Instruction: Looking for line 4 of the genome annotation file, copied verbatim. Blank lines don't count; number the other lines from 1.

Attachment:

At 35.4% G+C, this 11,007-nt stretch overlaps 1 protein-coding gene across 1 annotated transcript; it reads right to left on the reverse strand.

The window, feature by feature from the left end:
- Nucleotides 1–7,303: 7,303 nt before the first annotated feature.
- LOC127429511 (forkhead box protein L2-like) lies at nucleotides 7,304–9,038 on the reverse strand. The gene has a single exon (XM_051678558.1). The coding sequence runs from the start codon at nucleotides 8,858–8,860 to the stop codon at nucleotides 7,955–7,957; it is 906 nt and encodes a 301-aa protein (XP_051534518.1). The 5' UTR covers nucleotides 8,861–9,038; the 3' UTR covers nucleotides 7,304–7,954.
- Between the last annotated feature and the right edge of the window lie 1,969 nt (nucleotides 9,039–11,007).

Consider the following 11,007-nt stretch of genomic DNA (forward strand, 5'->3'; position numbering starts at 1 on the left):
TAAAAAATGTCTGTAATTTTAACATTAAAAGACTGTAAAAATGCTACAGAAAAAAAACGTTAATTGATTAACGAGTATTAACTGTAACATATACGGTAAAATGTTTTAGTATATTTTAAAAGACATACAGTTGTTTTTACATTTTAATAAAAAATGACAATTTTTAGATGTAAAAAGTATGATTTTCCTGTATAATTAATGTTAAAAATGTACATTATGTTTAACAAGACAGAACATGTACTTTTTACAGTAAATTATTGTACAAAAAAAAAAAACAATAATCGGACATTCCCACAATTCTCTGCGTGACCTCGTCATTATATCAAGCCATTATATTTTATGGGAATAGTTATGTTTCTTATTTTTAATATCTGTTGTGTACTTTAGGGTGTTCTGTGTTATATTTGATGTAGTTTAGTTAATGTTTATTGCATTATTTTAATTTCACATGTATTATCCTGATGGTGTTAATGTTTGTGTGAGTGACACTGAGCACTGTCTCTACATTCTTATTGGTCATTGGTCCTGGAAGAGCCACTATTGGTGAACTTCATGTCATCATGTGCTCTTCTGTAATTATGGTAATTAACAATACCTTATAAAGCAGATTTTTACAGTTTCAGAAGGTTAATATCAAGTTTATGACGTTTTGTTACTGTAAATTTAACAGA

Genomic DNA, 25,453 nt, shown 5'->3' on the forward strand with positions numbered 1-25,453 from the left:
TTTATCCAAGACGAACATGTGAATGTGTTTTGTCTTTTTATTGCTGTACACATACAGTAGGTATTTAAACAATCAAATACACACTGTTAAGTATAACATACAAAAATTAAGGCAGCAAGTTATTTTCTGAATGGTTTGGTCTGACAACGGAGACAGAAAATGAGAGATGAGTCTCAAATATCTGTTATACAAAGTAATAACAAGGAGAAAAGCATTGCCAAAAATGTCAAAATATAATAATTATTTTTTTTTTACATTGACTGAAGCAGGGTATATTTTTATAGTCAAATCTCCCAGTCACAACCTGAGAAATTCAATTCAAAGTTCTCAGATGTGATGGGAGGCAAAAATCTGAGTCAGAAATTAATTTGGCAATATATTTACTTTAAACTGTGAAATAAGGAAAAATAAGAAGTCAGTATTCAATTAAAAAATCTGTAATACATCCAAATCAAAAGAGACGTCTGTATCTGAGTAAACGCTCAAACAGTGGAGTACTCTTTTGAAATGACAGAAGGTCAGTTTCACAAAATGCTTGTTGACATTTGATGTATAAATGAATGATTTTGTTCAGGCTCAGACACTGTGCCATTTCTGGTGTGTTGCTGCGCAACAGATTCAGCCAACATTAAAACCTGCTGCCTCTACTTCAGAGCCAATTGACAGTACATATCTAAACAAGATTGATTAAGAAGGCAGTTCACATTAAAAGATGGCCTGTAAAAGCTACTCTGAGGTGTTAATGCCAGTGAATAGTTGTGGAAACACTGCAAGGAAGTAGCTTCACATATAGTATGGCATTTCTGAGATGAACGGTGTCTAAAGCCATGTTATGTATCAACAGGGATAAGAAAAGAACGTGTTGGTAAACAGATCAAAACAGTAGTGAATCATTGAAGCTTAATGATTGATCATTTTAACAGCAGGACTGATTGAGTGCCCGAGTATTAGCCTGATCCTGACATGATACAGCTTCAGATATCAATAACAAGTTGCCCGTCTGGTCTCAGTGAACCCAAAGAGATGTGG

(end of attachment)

- LOC127429511 (forkhead box protein L2-like) lies at nucleotides 7,304–9,038 on the reverse strand. The gene has a single exon (XM_051678558.1). The coding sequence runs from the start codon at nucleotides 8,858–8,860 to the stop codon at nucleotides 7,955–7,957; it is 906 nt and encodes a 301-aa protein (XP_051534518.1). The 5' UTR covers nucleotides 8,861–9,038; the 3' UTR covers nucleotides 7,304–7,954.